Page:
Towards the end of 1908, Hjalmar Bodom set off for Penang, an island off the north-west coast of Malaya, where he established his own photographic studio. Believing he had been badly treated by Wilson & Co., Hjalmar Bodom took legal action against his former employer, putting in a claim for $946.13, representing outstanding wages and unpaid commission, plus the cost of a second-class passage between Singapore and Europe.

During his testimony to the court in Singapore, Bodom remarked that, if he left Singapore and returned to Europe, he would have “no difficulty” in finding a situation as a photographer, adding “I can go tomorrow into a business in England where I had been before”.

Hjalmar Bodom was unsuccessful in his legal action against his former employer. Under the headline:-

“Failure of Claim Against Owner of Wilson and Co.”, The Straits Times reported on 11th March 1909, that Mr Justice Sercombe Smith reached the judgement that Bodom’s claim “failed on every point”, giving “a verdict for the defendant (Mr George Michael of Wilson and Co.), with costs”.

Photographer in Penang, Malaya

In 1908, Hjalmar Bodom had established a photographic portrait studio on Penang, an island situated off the north-west coast of the Malay Peninsula. It is reported that Bodom was the owner of a photographic studio at Northam House, 15 Northam Road, Penang.

In addition to studio portrait work, Hjalmar Bodom also took group portraits on location. An article in the Singapore Free Press published on 24th December 1913, reported on a “children’s Christmas party” held at England House, Penang, the residence of Mr and Mrs Robert Young. The children had been invited to attend the party in “fancy dress”. On arrival, the children who wore fancy dress costume were “grouped for a photograph, taken by Mr Bodom.”.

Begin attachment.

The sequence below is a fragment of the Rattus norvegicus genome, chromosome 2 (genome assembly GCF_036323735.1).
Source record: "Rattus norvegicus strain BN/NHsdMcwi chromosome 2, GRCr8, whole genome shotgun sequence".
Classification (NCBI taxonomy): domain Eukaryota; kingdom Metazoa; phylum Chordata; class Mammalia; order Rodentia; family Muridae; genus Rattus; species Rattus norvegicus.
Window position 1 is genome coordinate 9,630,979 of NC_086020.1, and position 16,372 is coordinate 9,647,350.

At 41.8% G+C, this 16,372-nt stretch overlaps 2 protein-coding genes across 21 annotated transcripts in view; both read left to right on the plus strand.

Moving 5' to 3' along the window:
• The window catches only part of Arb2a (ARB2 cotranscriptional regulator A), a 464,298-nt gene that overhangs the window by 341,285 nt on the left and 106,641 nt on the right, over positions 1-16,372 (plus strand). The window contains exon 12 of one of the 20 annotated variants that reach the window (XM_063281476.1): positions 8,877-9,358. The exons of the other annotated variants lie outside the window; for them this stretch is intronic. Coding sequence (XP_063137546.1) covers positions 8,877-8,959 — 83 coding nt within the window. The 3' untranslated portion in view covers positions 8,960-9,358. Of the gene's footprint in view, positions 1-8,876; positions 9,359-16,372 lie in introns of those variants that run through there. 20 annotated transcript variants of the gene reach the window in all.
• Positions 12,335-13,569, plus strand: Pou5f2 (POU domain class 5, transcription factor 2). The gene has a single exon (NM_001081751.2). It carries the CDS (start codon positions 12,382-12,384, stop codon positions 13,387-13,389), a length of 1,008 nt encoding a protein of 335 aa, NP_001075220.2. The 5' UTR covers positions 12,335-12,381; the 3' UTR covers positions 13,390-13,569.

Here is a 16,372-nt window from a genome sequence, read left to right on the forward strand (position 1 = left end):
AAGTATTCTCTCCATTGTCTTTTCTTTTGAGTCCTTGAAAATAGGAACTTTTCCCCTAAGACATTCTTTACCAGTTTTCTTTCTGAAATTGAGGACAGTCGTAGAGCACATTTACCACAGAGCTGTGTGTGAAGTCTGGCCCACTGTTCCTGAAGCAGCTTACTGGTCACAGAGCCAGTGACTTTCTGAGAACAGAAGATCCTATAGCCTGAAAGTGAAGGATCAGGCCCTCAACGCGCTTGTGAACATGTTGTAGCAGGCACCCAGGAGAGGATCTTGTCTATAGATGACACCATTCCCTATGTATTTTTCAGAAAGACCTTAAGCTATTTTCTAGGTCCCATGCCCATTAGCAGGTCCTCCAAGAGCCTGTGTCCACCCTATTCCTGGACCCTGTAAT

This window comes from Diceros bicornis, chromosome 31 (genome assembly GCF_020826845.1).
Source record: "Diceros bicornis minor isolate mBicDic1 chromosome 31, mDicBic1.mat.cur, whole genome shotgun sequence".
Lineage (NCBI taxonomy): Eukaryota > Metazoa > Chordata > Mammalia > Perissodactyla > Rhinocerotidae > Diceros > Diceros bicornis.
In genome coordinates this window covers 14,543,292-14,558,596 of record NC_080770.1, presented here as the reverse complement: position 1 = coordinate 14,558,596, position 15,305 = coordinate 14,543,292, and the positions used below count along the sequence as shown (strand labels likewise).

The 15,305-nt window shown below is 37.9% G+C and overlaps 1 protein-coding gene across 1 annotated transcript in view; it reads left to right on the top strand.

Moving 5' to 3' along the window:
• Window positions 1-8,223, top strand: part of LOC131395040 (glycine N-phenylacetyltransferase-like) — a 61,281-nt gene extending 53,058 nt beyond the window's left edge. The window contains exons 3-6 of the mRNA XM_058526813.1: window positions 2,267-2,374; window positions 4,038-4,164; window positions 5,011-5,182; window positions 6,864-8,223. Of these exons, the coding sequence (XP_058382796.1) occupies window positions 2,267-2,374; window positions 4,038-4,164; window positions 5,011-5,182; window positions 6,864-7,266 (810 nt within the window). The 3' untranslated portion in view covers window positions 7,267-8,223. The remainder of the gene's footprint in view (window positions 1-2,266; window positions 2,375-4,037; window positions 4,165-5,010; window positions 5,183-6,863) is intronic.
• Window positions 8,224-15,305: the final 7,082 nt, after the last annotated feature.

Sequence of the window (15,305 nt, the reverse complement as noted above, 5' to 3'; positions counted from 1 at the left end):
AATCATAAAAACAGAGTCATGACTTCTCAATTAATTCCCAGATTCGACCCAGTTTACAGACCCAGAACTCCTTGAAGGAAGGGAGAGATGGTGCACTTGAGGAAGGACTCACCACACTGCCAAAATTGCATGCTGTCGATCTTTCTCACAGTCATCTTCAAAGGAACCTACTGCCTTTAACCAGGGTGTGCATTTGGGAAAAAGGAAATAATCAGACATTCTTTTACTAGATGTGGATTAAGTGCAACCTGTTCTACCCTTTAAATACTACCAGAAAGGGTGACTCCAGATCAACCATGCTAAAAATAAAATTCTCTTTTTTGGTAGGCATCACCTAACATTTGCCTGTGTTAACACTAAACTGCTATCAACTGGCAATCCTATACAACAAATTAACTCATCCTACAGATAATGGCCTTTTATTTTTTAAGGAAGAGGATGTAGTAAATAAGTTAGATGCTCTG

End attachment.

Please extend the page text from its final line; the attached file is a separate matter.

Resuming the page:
Hjalmar Bodom, like many other European photographers in the region, also produced a large number of picture postcards featuring local views. We know that H. Bodom published a series of postcards under the heading of “Views of Penang Island Straits Settlements” before the end of the First World War.

Photographer in Java

By 1920, Hjalmar Bodom had left Penang and had set up a photographic studio in the city of Bandoeng (Bandung) on the Dutch-controlled island of Java. On 9th October 1920, Hjalmar Bodom placed the following notice in The Sydney Morning Herald:

“PHOTOGRAPHY – Wanted, for Java, by English firm, first-class RETOUCHER, also good Bromide Printer. Commencing salaries 250 gulden (£21) per month. Letters, with full particulars, and specimens of own work, to H. BODOM, Bandoeng, Java.”

Hjalmar Bodom was based in the city of Bandoeng (Bandung) for the next 15 years or so. Surrounded by large tea plantations and blessed by a cooler climate, Bandoeng became a particularly popular resort for wealthy European planters and their families. Equipped with high-class hotels, cafes, restaurants, stylish shops, a ballroom and a theatre, Bandoeng attracted rich businessmen and ladies with private incomes searching for luxury goods and entertainment. The Dutch colonial government developed the city during the 1920s and by the early 1930s Bandoeng was known as “Parijs van Java” (The Paris of Java).

Hjalmar Bodom presumably ended his photographic career on the island of Java in the mid 1930s. In March 1935, Hjalmar Bodom put up for sale, “for cash”, his photographic studio in Bandoeng (Bandung), Java.

A newspaper advertisement published on 14th March 1935 stated, “the old established and well known Photographic Studio of H. Bodom” had been put up for sale because the “owner wishes to retire“. Apparently, Hjalmar Bodom did not make a quick sale as he listed as the proprietor of the “Kunst Atelier” (Art Studio) photographic studio at Naripanweg 3, Bandoeng (Bandung), Java in the “Bandoeng Telephone Directory”, published in January, 1936.